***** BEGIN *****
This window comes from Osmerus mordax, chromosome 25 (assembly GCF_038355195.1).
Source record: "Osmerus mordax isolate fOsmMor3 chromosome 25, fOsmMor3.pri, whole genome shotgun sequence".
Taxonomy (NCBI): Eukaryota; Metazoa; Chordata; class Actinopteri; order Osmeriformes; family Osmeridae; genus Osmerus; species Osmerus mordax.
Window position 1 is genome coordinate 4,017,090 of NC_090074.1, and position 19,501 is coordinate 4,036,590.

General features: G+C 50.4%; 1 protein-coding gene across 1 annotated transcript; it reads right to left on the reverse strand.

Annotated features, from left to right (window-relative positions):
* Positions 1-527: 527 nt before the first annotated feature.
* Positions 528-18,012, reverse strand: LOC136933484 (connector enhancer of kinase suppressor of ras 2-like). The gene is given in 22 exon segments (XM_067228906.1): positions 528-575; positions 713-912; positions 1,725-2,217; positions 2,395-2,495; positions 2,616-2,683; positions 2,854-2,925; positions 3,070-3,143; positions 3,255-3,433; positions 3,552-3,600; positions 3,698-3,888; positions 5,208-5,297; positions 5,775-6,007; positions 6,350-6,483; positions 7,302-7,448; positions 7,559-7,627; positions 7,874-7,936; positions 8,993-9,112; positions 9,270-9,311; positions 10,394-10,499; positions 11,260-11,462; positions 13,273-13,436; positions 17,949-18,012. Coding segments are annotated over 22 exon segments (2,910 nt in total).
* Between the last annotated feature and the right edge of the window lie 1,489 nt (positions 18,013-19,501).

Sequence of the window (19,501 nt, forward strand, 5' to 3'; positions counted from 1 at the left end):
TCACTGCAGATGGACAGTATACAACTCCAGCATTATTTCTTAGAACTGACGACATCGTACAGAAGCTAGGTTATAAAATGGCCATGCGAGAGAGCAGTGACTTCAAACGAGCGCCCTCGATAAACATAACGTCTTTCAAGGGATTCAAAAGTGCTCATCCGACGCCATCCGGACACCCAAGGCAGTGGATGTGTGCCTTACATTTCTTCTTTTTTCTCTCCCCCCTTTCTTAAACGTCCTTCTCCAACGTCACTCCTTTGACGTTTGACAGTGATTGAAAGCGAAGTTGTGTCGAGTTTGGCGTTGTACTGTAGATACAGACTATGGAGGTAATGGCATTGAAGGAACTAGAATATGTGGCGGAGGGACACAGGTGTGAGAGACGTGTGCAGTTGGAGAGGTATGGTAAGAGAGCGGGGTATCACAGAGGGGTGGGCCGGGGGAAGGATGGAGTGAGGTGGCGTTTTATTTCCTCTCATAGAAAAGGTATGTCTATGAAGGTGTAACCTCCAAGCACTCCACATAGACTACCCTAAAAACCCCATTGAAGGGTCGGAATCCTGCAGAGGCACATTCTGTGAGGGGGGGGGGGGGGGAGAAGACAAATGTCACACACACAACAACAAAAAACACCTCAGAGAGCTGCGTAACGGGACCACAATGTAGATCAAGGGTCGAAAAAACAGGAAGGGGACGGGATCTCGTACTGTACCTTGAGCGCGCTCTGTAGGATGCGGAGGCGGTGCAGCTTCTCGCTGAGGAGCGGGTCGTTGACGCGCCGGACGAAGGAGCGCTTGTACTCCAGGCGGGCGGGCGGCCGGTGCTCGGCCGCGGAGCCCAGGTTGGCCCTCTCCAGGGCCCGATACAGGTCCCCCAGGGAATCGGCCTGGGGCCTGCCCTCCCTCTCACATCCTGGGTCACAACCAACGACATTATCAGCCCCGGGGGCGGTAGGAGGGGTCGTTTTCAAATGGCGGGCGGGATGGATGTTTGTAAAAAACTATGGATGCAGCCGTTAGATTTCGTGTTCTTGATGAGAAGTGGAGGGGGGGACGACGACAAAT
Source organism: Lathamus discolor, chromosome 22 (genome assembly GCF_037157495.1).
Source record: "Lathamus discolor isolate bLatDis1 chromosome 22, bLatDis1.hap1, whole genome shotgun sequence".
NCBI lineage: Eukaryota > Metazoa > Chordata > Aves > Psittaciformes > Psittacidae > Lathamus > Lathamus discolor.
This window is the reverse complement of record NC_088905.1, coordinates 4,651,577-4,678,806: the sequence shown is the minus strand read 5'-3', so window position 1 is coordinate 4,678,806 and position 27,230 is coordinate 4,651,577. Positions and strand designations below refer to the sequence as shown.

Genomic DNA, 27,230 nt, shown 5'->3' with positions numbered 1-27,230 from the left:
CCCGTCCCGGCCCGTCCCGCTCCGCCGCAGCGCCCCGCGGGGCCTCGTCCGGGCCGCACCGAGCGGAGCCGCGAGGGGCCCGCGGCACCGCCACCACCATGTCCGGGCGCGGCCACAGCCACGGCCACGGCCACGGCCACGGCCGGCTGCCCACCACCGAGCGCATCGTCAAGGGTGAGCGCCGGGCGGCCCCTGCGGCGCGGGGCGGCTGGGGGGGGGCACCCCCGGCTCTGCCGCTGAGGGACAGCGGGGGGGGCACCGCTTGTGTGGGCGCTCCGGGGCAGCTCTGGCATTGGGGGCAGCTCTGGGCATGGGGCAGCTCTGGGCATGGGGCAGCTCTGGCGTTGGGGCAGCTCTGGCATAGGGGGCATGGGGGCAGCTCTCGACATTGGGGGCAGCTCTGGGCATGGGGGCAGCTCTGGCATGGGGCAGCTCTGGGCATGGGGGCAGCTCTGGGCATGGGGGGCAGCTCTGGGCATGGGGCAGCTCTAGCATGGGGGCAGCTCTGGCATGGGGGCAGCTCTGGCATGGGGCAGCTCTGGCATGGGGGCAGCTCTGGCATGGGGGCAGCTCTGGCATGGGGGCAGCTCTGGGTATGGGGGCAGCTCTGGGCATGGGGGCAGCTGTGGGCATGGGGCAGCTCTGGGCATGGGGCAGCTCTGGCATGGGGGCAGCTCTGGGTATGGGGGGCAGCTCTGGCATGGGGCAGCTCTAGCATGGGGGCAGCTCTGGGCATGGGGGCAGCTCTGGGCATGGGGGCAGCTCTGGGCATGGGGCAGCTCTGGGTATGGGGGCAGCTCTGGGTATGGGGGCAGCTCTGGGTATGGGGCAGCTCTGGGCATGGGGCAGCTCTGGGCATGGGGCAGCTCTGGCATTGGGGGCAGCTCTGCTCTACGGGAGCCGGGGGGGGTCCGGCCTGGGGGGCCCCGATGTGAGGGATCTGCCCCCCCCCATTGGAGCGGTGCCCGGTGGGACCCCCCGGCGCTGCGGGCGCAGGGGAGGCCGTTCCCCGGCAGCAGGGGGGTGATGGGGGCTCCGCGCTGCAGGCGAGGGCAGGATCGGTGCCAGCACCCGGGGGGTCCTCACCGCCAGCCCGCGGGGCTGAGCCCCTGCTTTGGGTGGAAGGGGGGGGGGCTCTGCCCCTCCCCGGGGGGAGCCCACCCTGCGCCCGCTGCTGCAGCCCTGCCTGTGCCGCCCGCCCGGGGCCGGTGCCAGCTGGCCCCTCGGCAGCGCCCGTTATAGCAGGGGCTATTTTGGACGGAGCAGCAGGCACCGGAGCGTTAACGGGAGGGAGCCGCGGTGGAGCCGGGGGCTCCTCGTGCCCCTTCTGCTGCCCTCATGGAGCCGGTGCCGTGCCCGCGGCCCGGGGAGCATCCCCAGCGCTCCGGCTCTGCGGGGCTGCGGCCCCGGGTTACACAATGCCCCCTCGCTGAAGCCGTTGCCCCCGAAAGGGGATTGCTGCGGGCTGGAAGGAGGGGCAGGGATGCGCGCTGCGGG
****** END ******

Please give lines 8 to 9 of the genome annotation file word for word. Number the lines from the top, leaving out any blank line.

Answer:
* Positions 528-18,012, reverse strand: LOC136933484 (connector enhancer of kinase suppressor of ras 2-like). The gene is given in 22 exon segments (XM_067228906.1): positions 528-575; positions 713-912; positions 1,725-2,217; positions 2,395-2,495; positions 2,616-2,683; positions 2,854-2,925; positions 3,070-3,143; positions 3,255-3,433; positions 3,552-3,600; positions 3,698-3,888; positions 5,208-5,297; positions 5,775-6,007; positions 6,350-6,483; positions 7,302-7,448; positions 7,559-7,627; positions 7,874-7,936; positions 8,993-9,112; positions 9,270-9,311; positions 10,394-10,499; positions 11,260-11,462; positions 13,273-13,436; positions 17,949-18,012. Coding segments are annotated over 22 exon segments (2,910 nt in total).
* Between the last annotated feature and the right edge of the window lie 1,489 nt (positions 18,013-19,501).